With all due respect to Rickie Weeks, Bill Hall and Mike Cameron, Corey Hart is arguably the most polarizing Brewer, which is amazing considering he would have been in the running for most beloved around the All Star break last season.
“Nothing is working right now with a lot of the guys. We’re trying to see pitches and see what we can do. … I’m not going to sit there and walk, though. I’ll eventually find it, and hopefully we’ll still be in it.” -Corey Hart
Even hitting .173/.192/.245 in September wasn't enough to convince Hart of the wisdom of taking an occasional pitch. Dixieflatline's recent research showed that during the 2008 season, Hart swung at first pitch fastballs outside of the zone 31.7% of the time. That doesn't even take breaking balls in the dirt or anything else into account: that's just fastballs.
Hart's precipitous drop in September brought his OBP to 2008 all the way down to .300, second worst in all of baseball among players with at least 600 ABs:
|Kevin Kouzmanoff||San Diego||.299|
Those five players were the only players in all of major league baseball to accumulate 600 ABs with an on base percentage under .325. Hart's terrible September wasn't solely responsible for this number, though: His OBP was only .321 on September 1.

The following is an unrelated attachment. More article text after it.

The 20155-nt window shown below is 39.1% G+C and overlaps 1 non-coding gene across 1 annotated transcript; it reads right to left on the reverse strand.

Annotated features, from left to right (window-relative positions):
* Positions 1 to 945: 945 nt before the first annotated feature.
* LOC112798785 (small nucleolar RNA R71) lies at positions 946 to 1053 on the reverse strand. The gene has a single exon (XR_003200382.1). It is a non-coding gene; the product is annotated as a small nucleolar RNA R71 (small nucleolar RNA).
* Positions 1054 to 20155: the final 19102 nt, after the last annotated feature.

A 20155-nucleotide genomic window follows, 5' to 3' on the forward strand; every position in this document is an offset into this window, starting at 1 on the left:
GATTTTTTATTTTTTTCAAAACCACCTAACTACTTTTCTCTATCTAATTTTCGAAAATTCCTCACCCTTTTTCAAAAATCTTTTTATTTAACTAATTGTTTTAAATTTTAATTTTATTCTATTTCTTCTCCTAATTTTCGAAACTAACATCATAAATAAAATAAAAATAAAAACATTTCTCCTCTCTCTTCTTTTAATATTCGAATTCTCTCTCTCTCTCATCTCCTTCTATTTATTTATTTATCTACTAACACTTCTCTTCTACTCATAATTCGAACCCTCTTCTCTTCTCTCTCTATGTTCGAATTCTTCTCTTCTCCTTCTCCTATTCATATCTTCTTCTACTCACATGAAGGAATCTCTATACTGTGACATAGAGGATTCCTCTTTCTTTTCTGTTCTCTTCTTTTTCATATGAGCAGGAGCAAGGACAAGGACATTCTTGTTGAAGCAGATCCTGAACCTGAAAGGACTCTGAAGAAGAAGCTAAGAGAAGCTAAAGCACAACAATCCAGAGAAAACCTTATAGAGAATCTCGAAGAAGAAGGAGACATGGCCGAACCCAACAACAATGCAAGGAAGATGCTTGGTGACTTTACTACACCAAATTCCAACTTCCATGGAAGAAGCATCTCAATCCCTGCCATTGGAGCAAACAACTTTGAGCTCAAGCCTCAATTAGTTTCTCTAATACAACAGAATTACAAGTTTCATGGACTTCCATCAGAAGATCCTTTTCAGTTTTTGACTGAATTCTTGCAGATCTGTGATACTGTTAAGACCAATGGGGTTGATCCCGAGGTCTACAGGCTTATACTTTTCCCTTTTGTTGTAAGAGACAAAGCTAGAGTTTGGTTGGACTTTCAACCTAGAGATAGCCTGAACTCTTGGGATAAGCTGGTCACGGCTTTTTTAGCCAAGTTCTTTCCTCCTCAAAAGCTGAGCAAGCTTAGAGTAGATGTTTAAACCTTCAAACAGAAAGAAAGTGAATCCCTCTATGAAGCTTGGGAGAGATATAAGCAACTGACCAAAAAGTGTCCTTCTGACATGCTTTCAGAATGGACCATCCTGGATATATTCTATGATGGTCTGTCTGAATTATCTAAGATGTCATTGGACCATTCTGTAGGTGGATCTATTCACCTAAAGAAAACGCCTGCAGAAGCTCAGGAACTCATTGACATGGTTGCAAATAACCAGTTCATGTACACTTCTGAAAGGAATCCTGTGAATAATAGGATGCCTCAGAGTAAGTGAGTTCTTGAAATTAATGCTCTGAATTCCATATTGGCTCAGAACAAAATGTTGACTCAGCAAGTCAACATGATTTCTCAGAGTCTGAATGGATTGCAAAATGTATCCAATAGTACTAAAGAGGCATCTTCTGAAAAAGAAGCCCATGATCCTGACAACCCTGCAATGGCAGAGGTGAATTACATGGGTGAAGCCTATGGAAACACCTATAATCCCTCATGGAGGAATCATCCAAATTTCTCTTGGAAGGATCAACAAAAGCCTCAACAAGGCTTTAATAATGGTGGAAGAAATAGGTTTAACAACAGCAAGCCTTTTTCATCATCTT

Hart hits for a decent enough average: .283 in 2006, .295 in 2007 and .286 before September of 2008. But his unwillingness to draw a walk, and based on the quote above I think we can call it unwillingness, is among the league leaders. Among players with at least 1200 plate appearances between 2007 and 2008, only 4 have drawn fewer walks than Hart:
Hart struck out 100 times for the first time in his career in 2008, fueled by one every 4.7 at bats in September. I'm concerned that pitchers have figured him out, seeing as he practically comes to the plate with "I'M HACKING" written on his forehead. Am I right? Vote in the poll below.
If you're not a big fan of this contentious topic, there are some other debates going on in the comments of other posts as we speak:
- Friday's Mug has debates on economic theory, profit/value maximization, and the value of signing veteran roster filler to minor league deals.
This FanPost from a Cubs fan wants to know why we're not spewing more vitriol over a disappointing offseason. I'm likely spewing enough vitriol for all of us.